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A cornered, frightened government

New Labour came to power pledging to end the “boom and bust” policies of the Tories for ever. Now, as the economy slides into recession and prices soar, the Brown government is paralysed, desperate to divert attention away from the mounting crisis by any means. Scaremongering plans to lock up terror suspects for six weeks without charge fit the bill nicely.

That’s one explanation why the beleaguered Brown premiership is pressing on with the vote tomorrow on proposals to give police powers to hold people for 42 days, despite widespread opposition ranging from former attorney-generals to Scotland’s chief law officer. The move would destroy historic, constitutional rights to know what you are accused of and to be charged promptly or set free.

Another reason for soldiering on is that this frightened government is anticipating social unrest and is amassing an array of measures for the state to deploy as and when necessary. Anti-terror laws are already routinely used against climate camps, anti-arms trade protests and women protesting outside the secret Menwith Hill installation in north Yorkshire. "Anti-terror" powers are used to convict individuals merely for alleged membership of "proscribed" political organisations, for possessing DVDs and for downloading web pages.

A social crisis is looming as the credit-fuelled economy continues to unravel day by day. The number of houses changing hands has collapsed to the lowest level in 30 years, a new survey shows. The fall in sales far exceeds the depths of the last housing crash in the 1990s. Neil Hunt, a Derbyshire-based estate agent, said: "Demand has plummeted to a crisis point with sales at their lowest May level in memory. An avalanche of job losses in the housing industry is beginning to materialise which could make current media stories look like the good old days." At the same time, the Bank of England is planning to increase interest rates in a futile response to rising inflation. It has all but given up on attempts to unlock the credit crunch by pumping money into the financial system and is apparently preparing for the worst. Mortgage rates are likely to rise, increasing the pressure on hundreds of people already unable to cope with rising costs.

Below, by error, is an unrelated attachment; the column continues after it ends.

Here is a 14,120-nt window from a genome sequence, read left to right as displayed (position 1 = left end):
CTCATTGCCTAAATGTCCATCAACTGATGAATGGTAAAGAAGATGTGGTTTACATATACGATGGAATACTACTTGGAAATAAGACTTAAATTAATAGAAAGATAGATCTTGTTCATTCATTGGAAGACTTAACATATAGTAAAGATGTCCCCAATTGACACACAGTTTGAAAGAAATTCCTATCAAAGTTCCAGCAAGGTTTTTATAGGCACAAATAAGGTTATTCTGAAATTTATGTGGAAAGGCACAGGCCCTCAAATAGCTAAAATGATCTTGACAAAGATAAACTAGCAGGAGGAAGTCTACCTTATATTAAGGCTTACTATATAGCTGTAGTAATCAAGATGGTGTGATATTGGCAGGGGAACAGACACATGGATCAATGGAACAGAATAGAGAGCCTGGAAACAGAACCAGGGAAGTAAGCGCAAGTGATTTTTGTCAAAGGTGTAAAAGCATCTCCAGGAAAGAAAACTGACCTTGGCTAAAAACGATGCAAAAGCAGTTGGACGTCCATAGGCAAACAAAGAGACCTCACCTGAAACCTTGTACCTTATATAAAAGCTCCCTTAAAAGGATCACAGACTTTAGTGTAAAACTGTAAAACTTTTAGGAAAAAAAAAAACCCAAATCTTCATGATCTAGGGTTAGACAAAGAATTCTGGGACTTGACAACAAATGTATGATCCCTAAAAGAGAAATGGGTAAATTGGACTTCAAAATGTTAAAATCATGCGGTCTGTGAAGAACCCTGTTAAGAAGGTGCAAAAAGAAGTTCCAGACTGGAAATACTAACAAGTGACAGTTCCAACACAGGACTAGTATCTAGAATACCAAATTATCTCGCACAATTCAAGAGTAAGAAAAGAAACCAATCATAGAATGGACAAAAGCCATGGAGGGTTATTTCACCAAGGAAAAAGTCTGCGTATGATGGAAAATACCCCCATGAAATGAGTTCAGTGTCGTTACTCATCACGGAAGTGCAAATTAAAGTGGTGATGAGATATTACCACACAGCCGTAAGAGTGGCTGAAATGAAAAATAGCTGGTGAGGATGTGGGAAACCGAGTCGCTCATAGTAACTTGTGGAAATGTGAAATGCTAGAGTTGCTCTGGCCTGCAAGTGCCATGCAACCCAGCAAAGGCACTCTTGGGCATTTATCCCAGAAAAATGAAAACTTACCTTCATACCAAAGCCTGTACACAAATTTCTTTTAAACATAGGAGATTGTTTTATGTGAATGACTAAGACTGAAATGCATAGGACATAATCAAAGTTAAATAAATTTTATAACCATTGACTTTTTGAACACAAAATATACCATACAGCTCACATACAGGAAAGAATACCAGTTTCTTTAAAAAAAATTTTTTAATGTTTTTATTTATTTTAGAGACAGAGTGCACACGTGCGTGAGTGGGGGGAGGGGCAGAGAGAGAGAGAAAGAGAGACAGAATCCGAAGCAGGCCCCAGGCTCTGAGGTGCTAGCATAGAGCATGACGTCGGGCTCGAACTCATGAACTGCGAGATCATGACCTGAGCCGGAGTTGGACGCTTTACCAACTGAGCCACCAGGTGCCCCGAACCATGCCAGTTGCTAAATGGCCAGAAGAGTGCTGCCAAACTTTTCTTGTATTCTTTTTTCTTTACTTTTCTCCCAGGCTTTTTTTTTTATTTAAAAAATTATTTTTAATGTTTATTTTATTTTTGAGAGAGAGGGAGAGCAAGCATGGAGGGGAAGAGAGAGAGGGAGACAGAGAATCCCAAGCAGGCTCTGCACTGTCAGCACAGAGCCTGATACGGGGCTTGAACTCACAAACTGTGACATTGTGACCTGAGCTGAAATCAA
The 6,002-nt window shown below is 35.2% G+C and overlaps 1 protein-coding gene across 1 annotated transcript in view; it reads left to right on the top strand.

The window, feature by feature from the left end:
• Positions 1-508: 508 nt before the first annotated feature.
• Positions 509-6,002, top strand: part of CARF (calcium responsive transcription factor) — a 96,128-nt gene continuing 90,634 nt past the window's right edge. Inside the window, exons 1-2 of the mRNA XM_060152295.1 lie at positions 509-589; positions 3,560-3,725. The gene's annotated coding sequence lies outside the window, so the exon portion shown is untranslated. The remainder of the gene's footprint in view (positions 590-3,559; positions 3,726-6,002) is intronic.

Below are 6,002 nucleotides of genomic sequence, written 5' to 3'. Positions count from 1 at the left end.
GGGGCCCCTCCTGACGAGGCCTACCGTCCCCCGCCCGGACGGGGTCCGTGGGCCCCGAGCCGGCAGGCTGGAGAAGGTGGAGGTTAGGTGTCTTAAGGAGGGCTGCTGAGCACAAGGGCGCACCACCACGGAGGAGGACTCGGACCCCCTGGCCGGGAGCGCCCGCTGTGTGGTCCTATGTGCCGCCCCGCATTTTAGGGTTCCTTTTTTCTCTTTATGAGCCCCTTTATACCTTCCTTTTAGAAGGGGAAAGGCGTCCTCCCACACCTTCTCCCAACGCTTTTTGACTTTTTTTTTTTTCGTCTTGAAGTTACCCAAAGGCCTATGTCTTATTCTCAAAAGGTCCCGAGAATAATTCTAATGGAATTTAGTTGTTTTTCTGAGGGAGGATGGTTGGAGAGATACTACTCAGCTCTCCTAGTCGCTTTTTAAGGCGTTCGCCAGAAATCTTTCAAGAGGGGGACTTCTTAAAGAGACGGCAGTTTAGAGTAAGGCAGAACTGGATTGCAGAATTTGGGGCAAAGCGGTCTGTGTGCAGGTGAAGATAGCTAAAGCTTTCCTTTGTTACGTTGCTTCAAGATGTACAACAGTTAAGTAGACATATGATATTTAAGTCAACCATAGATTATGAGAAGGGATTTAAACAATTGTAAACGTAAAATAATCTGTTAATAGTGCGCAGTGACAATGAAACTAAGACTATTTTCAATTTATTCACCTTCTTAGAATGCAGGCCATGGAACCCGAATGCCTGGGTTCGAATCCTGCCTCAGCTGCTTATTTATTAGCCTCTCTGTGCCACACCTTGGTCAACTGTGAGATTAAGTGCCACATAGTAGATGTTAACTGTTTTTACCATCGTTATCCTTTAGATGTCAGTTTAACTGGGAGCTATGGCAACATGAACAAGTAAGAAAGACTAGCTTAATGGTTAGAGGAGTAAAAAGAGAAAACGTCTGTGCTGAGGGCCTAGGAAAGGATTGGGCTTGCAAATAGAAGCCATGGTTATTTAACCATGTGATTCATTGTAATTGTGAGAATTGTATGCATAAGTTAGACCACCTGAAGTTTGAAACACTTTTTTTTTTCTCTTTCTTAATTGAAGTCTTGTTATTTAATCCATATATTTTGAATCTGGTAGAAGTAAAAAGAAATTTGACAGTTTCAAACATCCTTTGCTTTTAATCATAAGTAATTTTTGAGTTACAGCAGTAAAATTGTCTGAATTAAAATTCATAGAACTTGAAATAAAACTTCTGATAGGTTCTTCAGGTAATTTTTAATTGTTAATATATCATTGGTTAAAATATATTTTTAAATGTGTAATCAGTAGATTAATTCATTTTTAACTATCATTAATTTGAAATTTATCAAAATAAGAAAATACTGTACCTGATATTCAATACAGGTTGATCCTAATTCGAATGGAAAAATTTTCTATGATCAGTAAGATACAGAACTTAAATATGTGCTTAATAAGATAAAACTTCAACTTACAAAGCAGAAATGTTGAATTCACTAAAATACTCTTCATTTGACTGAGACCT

On that front, the Office of National Statistics yesterday released factory inflation figures, which showed that prices last month increased at the fastest rate since records began 22 years ago, and most probably since 1976. One of Britain's biggest food manufacturers – Northern Foods – has closed a pasta and ready meals factory in Grantham that supplied Marks & Spencer because the supermarket refused to absorb some of the cost increases. Up to 700 people face losing their jobs. A cooked meat plant in Deeside, north Wales, shut down last week with the loss of 70 jobs, because of soaring prices.

With popular support draining away, Brown now depends for survival on a narrow group of senior police officers (most outside London oppose 42 days), the generals doing the government’s bidding in Iraq and Afghanistan, the spy agencies MI5 and MI6 and some sections of the civil service. And, of course, on New Labour’s own MPs who have helped create an authoritarian edifice by approving endless anti-terror laws and surveillance powers. Something along the lines of the Spanish truck drivers’ border blockade over fuel prices could easily destabilise New Labour. Be warned: desperate, cornered governments can do desperate things to maintain their grip on power.

Paul Feldman
AWTW communications editor
10 June 2008

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